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Maybe it is the time of year. Or it could be the time of day, with the light so dim that we are enveloped in evening by four thirty in the afternoon. Maybe it is the lingering question of red maples getting lonelier with the passing days, extending their promise of a last dance before winter. Either way, any way, this time of year brings grief with it. It’s not the kind of grief that knocks the wind out of me but the kind that lingers and that, like the maples, remains unanswered.

Today, I saw a list of people who have been killed in Palestine in the last four days. And I begin, inside, to make a list of my own. Self-indulgent or not, the list goes something like this:

Dying babies in Palestine and the rage at my own nation’s refusal to stop their dying.

Abigail, my friend, taking her own precious, perfect, earthly life and ending it without warning, without reason, gone out of my reach.

The absence of a man I came to love accidentally. His exit without a goodbye, feels like a shattering betrayal in scale model size.

The stolid, damaged look in the eyes of a new man when I say I want to love, bigger. The surprise of the comfort I find in his arms.

My mother’s best friend, my auntie, telling me on the phone that she’s got cancer again. Fuck.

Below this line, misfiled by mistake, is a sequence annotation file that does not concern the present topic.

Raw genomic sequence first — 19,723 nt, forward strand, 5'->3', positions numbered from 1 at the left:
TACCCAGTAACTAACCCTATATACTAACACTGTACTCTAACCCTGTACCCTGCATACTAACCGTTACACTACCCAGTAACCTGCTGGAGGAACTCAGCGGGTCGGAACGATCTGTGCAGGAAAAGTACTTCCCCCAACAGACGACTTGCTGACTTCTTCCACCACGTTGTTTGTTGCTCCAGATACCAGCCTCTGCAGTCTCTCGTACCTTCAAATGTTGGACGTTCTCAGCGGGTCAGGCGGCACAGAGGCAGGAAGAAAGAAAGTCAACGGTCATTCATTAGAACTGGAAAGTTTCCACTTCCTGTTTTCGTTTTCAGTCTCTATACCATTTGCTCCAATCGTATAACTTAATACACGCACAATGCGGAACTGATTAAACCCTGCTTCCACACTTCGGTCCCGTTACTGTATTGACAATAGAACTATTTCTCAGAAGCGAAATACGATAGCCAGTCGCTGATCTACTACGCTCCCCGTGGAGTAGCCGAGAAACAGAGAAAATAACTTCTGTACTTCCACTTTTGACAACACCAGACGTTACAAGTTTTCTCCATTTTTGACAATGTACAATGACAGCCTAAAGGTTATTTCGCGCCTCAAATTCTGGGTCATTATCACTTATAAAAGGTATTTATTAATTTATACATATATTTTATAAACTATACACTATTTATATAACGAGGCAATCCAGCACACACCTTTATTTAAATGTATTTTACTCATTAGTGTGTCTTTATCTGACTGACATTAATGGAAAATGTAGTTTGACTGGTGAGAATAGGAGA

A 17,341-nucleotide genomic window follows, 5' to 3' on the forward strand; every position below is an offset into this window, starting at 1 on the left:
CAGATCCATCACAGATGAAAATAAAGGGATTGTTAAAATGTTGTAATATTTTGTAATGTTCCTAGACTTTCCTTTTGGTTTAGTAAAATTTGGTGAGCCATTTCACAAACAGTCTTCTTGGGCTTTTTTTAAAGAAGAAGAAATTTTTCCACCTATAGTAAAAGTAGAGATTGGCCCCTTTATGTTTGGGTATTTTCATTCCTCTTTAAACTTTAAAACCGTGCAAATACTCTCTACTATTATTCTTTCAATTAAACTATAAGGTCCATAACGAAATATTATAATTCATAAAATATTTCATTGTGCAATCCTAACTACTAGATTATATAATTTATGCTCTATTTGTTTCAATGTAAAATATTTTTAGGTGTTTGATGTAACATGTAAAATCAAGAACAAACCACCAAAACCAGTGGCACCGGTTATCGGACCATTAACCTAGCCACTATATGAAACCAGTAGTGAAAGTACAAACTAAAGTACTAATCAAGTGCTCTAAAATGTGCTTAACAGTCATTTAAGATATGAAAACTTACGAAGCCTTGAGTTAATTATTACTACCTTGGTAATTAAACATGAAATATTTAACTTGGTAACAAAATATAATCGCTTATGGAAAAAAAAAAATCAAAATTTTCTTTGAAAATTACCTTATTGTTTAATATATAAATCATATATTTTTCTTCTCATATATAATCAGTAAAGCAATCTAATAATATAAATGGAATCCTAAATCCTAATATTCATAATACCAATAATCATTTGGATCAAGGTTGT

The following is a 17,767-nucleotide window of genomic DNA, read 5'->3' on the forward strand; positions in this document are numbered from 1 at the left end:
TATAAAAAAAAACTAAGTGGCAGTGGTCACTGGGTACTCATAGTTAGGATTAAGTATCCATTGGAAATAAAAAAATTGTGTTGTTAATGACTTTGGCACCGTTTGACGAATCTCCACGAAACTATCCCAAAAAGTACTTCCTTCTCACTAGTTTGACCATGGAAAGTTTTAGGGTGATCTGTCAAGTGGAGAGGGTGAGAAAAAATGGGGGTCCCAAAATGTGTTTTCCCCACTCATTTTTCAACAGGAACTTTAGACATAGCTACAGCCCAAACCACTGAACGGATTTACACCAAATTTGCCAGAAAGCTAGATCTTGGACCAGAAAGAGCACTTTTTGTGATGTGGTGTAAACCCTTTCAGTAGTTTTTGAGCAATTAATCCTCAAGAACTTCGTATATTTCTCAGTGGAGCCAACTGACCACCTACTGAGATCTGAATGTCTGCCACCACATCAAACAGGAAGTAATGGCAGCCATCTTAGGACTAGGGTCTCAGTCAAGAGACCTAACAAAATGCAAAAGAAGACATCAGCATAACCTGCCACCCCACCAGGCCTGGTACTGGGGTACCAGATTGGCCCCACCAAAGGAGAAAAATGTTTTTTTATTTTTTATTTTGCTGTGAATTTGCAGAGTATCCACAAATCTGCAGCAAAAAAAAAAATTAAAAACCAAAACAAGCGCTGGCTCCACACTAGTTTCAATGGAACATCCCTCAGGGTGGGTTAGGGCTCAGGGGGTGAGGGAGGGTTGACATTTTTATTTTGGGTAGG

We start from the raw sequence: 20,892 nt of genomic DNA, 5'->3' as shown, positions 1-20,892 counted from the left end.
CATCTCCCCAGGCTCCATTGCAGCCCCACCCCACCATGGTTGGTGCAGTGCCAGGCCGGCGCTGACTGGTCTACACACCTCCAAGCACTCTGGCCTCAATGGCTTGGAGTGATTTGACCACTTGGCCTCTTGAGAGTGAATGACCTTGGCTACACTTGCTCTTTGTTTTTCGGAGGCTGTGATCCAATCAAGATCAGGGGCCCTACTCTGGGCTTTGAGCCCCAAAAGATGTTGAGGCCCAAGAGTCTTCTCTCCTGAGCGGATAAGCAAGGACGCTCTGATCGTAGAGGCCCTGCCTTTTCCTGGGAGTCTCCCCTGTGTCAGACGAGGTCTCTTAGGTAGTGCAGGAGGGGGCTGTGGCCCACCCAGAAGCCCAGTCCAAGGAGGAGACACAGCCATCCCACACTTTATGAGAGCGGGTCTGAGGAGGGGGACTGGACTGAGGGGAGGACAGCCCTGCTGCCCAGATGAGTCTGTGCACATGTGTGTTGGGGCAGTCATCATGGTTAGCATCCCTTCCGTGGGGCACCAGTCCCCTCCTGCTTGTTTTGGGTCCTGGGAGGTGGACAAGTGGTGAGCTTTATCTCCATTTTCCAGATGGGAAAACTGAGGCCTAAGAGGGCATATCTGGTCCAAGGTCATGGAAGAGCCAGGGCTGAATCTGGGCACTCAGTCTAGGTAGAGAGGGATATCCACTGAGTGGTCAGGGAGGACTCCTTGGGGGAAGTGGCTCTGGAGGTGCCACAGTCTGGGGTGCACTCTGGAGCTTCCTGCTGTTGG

My students’ inability to feel things because they are medicated beyond feeling, coaxed into it by being told they couldn’t succeed if they didn’t take their Ritalin-Aderol-Prozac-Zoloft. And of course, success is everything.

A list of sorrows. It seems silly to even write it. But I have to because it’s all been echoing inside me now for weeks. I need an armistice. And then I remember that Armistice Day has just passed—and its synonym, Veteran’s Day—and Diwali and an exhausting election and a difficult semester.

Armistice day is profound, actually. Embarrassingly, I never knew much about it before living in New England where we have the day off from school. It commemorates the day at the terminus of World War I where the French decided to celebrate the ending of the fighting. They weren’t exalting a battle, but instead recognizing the return to peace. And Diwali is the Indian festival of lights, which celebrates the return of the beloveds, Ram and Sita to their home after a decade or more in exile, after an eternity with only the certainty of their love, coming home. And both holidays celebrate the triumph of good over evil. And they both coincide in my life in the early weeks of November and on my yoga mat and in my breath and my body.

Don’t get me wrong; armistice does not come easily. Sometimes it takes years of war and weeks of sorrow. Sometimes you just have to live with it for a while. To better carry the sadness I’ve been harboring, I started taking long walks in the park by the highway with Nia. I put in my headphones and walked beside the water and under the trees, tracking the last of the red maples that might be on fire with red, the birches and lonely conifers that will hold their color through the grey winter.

But this is not enough.